Hungarian hospitals ordered to discharge patients to clear beds for coronavirus victims
Updated 01:09, 17-Apr-2020
Isobel Ewing in Budapest

The Hungarian government has ordered all public hospitals to free up 60% of their beds to make space for COVID-19 patients.

Critics say the move to evict thousands of existing patients will leave many without the care they need.

The government's coronavirus taskforce says the order to vacate 36 thousand beds is necessary as a spike in cases is imminent, and the country must be prepared for the worst.

"Let's look around Europe at what images we see of foreign hospitals when there are new coronavirus patients in the corridors and the affected wards are overloaded, there is no room for the COVID patient," Chief Medical Officer Cecília Müller said.

Muller says patients should be either sent home to be cared for by relatives, or if their condition warrants it, sent to another hospital.

The directors of two hospitals have been sacked by the government for refusing to follow the order, including director general of the National Institute of Medical Rehabilitation, Péter Cserháti.

Cserhati gave an emotional speech to staff after his ousting, saying the order to vacate beds "jeopardised the high-level future of rehabilitation" at his facility.

Health experts say the move doesn't make sense. Dr Balasz Rekassy told CGTN that even if 36 thousand beds are freed up, the bigger issue is that there aren't enough ventilators -  just 1,500 for the entire country.

"This is a totally stupid policy at this stage, if you just look at the number of cases and the resources they're planning to free up," he said.

A mobile epidemic hospital built in response to the novel coronavirus pandemic in Kiskuhalas, South of Budapest. (Credit: Gergely Botar/ Pool/ AFP)

A mobile epidemic hospital built in response to the novel coronavirus pandemic in Kiskuhalas, South of Budapest. (Credit: Gergely Botar/ Pool/ AFP)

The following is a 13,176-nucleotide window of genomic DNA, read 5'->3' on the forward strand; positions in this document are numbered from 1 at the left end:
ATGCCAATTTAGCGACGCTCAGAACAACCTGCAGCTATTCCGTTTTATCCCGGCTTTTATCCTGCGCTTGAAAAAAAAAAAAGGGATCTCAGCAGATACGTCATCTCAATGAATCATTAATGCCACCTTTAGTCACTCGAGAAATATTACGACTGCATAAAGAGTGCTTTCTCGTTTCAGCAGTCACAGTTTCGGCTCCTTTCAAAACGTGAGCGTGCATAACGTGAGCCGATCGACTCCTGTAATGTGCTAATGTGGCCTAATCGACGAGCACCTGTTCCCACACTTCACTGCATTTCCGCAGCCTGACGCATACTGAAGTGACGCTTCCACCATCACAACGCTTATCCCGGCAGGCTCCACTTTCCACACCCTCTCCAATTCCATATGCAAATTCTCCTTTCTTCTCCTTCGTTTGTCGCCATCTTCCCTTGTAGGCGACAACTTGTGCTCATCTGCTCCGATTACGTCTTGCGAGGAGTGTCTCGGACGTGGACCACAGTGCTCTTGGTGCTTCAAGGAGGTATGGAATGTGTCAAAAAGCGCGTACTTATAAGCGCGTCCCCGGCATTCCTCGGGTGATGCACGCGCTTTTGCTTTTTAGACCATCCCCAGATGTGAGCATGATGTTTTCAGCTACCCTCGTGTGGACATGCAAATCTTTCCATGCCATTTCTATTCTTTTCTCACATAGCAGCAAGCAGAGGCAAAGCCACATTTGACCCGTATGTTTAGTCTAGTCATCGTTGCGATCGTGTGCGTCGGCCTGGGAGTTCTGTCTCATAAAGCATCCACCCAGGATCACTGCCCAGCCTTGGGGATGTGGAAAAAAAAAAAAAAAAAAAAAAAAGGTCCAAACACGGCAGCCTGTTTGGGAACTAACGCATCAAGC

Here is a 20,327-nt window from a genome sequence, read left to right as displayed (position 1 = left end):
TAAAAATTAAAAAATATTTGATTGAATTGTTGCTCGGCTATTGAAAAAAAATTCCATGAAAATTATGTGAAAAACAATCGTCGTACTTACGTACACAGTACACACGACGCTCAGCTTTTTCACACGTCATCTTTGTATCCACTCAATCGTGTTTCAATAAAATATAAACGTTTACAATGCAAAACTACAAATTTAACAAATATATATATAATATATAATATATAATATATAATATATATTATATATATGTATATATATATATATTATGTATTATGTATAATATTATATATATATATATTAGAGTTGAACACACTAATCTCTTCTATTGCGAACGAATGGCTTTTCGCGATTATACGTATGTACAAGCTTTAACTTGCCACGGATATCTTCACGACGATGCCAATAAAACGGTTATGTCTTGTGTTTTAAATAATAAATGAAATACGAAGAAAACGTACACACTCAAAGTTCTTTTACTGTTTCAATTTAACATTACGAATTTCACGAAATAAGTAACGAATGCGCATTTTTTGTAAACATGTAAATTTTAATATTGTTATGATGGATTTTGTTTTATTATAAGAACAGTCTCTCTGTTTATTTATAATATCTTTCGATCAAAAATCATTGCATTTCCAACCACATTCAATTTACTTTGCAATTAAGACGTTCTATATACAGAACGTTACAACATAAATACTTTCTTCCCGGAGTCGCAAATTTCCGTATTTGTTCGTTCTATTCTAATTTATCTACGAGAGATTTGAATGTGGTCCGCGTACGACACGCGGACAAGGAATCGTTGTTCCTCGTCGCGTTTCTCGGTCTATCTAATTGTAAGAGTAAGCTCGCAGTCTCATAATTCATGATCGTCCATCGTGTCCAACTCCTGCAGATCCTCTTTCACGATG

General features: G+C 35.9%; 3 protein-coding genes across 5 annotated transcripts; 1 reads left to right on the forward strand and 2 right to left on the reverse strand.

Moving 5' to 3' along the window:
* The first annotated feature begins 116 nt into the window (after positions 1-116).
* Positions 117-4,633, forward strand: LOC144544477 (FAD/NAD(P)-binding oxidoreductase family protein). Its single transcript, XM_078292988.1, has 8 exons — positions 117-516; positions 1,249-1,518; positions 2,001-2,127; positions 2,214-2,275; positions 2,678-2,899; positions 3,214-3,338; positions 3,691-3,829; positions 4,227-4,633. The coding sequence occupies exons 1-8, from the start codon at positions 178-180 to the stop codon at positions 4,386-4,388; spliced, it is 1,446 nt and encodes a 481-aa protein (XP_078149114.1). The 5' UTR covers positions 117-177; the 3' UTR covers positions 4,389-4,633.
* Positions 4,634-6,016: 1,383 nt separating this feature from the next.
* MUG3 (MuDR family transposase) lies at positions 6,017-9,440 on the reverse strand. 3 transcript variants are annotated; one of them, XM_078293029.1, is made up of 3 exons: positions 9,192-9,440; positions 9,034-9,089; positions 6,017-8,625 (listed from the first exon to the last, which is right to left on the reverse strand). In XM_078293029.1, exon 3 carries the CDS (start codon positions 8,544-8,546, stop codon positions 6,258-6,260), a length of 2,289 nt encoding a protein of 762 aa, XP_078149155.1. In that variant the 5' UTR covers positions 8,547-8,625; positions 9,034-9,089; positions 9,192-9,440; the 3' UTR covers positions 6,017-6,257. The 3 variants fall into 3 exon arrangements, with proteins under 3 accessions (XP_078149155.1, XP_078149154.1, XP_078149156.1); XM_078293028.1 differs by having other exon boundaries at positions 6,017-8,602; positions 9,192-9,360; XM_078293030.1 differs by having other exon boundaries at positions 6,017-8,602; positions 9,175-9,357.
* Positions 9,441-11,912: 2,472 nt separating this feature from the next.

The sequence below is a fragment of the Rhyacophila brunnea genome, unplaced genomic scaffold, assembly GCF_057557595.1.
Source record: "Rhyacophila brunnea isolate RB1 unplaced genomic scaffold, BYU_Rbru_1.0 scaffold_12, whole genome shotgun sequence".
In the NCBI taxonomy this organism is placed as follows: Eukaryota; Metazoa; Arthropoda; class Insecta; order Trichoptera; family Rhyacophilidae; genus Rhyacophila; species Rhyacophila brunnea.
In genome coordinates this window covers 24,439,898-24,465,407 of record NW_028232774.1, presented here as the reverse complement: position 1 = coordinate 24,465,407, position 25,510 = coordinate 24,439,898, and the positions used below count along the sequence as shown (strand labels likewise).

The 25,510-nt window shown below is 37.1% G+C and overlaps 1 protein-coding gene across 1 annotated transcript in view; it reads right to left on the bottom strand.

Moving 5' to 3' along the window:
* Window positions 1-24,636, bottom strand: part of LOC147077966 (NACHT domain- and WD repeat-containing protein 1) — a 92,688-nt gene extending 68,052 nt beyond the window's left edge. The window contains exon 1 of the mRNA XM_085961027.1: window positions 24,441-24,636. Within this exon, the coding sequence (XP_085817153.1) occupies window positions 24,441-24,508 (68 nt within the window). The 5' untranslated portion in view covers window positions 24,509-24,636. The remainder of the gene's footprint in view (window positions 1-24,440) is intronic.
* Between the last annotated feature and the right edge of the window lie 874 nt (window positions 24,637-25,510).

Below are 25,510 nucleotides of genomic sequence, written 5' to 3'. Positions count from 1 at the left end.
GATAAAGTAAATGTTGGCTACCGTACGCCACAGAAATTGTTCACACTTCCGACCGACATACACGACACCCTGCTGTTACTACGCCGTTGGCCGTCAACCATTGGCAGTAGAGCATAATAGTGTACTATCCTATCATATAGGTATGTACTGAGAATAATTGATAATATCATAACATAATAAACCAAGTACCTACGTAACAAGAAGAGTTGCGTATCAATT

According to Rekassy, not all hospitals are ready to receive those infected with coronavirus. He says it would be better to separate hospitals so that certain facilities can be dedicated to the care of COVID-19 patients.

Rekassy added that for many chronically ill patients, such as those recovering from a stroke, it's not possible to simply send them home.

Dr Adrianna Soos, the president of the independent healthcare workers union, said the extreme measure is not in proportion with the spread of COVID-19 in Hungary.

Officially confirmed cases passed 1,600 on Thursday, with the number of deaths approaching 150.

"It is not solved, where to put all the suddenly dismissed patients, who are in severe condition. The time frame was not enough to figure it out, and in many cases the families are not ready to take them," she said.

Soos says many patients require treatment that cannot be administered by their families.

According to data from the Hungarian Association of Health Economics, 50-70 thousand people per year are cared for by nurses in their homes.

Experts say the country doesn't have the resources to rapidly scale this up to care for the thousands soon to be without a hospital bed.